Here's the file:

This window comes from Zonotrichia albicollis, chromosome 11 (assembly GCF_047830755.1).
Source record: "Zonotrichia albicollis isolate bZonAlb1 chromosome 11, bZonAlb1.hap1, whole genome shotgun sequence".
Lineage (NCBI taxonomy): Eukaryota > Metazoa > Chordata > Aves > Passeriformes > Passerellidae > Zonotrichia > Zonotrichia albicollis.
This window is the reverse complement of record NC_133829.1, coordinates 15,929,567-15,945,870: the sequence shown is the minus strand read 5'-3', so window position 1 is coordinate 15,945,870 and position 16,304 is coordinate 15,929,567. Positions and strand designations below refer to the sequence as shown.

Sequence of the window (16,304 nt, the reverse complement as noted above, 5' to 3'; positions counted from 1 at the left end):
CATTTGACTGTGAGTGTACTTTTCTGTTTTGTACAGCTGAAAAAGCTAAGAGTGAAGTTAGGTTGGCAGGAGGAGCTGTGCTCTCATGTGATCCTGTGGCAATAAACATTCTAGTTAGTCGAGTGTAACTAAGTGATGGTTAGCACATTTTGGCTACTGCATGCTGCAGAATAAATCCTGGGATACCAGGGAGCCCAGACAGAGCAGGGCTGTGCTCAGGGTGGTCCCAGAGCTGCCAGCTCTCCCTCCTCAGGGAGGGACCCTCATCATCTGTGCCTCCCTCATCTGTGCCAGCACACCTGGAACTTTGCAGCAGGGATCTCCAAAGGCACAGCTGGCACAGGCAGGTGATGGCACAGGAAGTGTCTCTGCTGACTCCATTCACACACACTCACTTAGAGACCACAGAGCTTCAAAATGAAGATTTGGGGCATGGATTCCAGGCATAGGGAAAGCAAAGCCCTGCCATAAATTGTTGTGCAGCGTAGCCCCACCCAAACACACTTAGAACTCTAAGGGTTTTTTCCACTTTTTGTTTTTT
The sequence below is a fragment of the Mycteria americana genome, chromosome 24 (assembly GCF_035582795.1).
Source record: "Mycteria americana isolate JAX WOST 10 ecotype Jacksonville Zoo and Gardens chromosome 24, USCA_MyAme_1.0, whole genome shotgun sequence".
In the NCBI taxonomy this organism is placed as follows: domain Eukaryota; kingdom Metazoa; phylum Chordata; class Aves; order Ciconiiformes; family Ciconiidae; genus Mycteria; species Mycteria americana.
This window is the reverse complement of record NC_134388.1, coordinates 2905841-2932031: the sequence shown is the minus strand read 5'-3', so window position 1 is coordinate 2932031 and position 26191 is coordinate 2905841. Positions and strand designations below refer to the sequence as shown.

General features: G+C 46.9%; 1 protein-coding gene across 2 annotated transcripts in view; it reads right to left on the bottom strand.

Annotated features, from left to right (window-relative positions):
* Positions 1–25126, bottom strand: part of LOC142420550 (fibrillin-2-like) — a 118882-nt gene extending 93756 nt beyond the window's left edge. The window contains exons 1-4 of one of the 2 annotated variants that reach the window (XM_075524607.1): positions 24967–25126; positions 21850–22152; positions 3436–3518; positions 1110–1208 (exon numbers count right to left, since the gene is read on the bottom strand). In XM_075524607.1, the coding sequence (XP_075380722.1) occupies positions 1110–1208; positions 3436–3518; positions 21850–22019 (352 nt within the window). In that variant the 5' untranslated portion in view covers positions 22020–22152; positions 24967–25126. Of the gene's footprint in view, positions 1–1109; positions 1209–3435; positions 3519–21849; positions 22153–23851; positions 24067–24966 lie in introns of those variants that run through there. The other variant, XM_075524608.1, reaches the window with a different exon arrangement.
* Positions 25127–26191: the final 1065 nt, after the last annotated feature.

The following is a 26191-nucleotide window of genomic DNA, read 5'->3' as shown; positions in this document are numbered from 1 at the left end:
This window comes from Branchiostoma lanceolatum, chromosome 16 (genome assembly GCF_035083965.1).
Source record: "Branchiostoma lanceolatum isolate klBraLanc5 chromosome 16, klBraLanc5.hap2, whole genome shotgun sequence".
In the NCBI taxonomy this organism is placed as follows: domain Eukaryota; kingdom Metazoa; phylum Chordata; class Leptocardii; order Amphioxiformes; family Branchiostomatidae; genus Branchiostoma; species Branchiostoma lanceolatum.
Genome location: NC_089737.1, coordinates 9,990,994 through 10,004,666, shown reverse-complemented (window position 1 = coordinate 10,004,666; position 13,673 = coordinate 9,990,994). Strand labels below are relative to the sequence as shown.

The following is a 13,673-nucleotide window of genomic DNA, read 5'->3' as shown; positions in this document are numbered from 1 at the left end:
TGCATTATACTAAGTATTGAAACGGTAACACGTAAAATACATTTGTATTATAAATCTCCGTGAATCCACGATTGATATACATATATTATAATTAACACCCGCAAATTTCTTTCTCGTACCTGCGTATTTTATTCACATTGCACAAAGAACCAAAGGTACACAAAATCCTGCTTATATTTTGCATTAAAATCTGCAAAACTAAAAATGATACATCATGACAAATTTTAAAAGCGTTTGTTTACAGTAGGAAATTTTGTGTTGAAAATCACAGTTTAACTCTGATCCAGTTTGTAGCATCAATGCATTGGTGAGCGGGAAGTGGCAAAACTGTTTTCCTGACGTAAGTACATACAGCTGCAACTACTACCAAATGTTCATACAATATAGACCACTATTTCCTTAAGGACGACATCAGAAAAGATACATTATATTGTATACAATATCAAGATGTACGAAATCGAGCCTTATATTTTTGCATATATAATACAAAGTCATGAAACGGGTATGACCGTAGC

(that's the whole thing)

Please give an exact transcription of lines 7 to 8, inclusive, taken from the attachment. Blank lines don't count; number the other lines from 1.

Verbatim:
The sequence below is a fragment of the Mycteria americana genome, chromosome 24 (assembly GCF_035582795.1).
Source record: "Mycteria americana isolate JAX WOST 10 ecotype Jacksonville Zoo and Gardens chromosome 24, USCA_MyAme_1.0, whole genome shotgun sequence".